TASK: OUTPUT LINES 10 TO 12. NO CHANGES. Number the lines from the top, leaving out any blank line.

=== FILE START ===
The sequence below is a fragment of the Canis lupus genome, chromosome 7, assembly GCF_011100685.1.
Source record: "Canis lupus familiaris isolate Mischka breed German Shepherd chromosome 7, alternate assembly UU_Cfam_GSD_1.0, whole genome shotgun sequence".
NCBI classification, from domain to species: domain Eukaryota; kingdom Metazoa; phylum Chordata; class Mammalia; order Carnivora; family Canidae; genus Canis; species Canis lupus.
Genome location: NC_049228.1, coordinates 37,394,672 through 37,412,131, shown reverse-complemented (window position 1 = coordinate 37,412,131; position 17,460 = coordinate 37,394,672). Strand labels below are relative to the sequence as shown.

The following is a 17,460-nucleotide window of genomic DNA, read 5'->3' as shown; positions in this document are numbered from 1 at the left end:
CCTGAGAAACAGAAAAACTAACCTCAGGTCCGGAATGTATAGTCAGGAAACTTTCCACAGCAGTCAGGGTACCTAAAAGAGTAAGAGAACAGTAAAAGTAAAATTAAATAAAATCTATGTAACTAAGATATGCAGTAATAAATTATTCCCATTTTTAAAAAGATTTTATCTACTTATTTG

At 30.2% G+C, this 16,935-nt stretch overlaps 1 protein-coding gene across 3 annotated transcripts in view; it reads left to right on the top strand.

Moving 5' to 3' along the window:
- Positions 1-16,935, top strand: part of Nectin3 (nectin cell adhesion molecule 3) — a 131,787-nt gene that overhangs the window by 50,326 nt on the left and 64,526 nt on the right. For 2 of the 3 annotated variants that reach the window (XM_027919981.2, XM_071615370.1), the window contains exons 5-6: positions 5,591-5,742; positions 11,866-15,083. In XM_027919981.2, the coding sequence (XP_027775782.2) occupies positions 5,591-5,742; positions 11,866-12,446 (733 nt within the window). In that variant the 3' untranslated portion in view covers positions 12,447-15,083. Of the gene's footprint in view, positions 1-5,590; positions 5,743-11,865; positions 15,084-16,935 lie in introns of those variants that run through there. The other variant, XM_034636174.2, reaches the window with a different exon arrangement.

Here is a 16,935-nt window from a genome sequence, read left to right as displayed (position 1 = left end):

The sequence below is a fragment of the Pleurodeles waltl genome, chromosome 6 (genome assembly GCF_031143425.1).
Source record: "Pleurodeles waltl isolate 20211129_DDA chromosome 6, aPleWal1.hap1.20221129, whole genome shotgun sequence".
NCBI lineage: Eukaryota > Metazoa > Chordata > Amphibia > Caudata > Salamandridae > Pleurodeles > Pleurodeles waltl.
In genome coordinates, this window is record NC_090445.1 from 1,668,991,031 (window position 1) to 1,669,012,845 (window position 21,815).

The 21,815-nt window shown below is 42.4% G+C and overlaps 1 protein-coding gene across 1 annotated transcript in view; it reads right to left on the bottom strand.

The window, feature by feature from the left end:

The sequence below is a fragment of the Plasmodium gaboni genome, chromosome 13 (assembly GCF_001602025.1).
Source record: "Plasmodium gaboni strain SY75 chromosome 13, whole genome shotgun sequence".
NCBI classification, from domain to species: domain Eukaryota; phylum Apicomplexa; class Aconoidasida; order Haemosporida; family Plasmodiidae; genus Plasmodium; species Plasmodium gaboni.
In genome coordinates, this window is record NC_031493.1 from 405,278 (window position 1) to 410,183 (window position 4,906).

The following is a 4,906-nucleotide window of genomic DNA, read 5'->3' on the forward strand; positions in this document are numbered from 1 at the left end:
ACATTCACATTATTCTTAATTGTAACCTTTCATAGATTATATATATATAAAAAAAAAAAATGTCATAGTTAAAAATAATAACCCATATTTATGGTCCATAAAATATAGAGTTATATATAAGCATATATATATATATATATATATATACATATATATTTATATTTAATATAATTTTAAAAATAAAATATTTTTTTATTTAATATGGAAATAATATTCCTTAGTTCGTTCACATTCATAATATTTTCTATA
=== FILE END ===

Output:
Here is a 16,935-nt window from a genome sequence, read left to right as displayed (position 1 = left end):

The sequence below is a fragment of the Pleurodeles waltl genome, chromosome 6 (genome assembly GCF_031143425.1).
Source record: "Pleurodeles waltl isolate 20211129_DDA chromosome 6, aPleWal1.hap1.20221129, whole genome shotgun sequence".